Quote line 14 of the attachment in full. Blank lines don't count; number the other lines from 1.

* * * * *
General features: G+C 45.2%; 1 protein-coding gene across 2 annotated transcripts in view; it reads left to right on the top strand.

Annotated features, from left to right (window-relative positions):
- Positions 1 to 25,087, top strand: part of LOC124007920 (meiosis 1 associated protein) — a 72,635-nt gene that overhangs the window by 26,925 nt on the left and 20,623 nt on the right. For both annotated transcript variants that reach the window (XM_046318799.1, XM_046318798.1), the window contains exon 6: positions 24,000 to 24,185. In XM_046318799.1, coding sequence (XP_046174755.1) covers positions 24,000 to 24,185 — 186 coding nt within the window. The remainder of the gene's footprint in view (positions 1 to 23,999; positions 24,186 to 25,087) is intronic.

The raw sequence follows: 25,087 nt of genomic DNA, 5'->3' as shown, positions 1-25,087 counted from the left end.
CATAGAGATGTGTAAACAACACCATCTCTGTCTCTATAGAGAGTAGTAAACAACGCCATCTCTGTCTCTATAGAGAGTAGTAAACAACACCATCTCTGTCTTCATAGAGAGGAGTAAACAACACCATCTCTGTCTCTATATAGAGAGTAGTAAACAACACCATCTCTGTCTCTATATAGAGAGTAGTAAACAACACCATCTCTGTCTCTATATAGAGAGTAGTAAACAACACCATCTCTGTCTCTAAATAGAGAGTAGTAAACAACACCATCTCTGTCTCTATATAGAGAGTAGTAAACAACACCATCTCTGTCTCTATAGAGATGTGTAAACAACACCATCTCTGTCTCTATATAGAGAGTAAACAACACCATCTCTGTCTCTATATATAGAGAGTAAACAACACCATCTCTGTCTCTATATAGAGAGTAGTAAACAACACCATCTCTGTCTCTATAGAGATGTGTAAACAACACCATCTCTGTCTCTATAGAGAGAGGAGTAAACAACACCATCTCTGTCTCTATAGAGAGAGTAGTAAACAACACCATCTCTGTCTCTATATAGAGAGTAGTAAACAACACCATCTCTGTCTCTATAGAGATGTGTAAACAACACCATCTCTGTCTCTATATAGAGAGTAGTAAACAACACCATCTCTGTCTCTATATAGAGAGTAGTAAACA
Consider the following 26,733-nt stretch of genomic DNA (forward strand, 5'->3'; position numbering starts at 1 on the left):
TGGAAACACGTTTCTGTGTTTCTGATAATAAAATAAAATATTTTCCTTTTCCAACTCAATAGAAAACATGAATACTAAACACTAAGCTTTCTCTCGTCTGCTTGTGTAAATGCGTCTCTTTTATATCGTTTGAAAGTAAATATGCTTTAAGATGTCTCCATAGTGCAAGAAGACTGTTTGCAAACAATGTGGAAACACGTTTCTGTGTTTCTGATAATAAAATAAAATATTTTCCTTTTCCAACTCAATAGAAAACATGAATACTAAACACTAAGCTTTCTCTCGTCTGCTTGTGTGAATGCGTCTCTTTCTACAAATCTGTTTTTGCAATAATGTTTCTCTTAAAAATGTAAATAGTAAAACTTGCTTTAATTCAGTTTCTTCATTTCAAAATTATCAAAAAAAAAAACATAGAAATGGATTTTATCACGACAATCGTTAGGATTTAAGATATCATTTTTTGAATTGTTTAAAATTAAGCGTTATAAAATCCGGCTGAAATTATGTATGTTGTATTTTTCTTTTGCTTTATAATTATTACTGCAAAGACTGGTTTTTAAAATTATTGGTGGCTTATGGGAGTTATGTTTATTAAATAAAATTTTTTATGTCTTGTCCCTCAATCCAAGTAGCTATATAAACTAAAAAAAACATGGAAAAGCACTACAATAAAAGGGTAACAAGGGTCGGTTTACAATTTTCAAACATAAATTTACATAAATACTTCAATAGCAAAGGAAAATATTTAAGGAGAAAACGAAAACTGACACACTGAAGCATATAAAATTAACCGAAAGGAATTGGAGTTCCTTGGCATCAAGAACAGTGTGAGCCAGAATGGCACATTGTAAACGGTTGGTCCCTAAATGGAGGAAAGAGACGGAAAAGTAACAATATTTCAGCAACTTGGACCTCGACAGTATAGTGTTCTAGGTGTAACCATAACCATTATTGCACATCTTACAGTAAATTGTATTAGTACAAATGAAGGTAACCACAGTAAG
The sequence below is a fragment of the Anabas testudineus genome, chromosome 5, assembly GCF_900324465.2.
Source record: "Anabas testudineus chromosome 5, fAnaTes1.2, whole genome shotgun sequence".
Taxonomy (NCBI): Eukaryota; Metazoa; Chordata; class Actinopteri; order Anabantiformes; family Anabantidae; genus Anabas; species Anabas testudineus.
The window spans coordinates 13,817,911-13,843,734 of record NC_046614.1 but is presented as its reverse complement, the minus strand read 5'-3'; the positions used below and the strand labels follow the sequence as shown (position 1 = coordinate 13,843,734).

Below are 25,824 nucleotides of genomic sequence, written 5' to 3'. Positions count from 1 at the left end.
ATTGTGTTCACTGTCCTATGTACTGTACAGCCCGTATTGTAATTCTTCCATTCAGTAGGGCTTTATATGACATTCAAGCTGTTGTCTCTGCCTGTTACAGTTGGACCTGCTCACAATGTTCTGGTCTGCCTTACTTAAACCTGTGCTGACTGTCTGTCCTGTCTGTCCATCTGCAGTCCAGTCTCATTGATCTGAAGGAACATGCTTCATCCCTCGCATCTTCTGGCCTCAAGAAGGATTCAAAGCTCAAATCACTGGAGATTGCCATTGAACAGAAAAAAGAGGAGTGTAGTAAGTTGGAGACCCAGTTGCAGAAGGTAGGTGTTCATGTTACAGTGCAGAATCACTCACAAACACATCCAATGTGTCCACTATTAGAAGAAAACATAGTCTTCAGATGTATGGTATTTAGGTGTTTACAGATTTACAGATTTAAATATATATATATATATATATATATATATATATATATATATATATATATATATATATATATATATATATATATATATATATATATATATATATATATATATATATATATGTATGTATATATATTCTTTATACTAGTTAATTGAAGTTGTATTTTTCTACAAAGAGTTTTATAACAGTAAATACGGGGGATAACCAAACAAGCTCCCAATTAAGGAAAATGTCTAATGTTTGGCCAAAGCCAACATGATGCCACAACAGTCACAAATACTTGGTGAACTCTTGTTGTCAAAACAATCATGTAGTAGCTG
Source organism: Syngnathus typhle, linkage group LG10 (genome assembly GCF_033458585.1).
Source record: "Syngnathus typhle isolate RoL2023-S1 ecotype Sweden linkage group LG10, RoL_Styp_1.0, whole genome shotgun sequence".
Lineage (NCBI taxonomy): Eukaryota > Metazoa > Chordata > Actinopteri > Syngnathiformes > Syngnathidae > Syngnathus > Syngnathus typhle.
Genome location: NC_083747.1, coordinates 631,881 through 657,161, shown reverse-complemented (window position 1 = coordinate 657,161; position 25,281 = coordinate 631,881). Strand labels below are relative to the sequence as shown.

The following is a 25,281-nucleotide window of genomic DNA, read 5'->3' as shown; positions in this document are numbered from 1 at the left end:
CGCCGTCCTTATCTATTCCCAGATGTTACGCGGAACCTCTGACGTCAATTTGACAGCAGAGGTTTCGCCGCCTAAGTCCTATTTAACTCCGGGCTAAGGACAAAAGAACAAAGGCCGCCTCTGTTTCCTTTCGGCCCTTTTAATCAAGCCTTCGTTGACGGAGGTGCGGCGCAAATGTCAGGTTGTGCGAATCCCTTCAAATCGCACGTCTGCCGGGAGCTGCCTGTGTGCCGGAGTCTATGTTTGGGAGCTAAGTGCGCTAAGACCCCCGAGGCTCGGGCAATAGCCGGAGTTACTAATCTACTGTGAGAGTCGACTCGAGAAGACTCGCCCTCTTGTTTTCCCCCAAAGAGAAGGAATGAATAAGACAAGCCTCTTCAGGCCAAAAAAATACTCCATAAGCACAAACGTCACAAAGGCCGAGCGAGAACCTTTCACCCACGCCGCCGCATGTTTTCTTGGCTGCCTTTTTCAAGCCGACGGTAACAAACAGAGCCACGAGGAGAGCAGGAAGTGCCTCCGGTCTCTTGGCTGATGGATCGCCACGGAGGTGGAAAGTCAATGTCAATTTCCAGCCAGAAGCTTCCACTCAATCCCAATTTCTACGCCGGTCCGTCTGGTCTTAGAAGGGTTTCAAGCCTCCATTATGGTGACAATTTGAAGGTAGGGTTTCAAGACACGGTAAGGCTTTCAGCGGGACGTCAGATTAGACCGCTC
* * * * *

Source organism: Syngnathus typhle, linkage group LG10 (genome assembly GCF_033458585.1).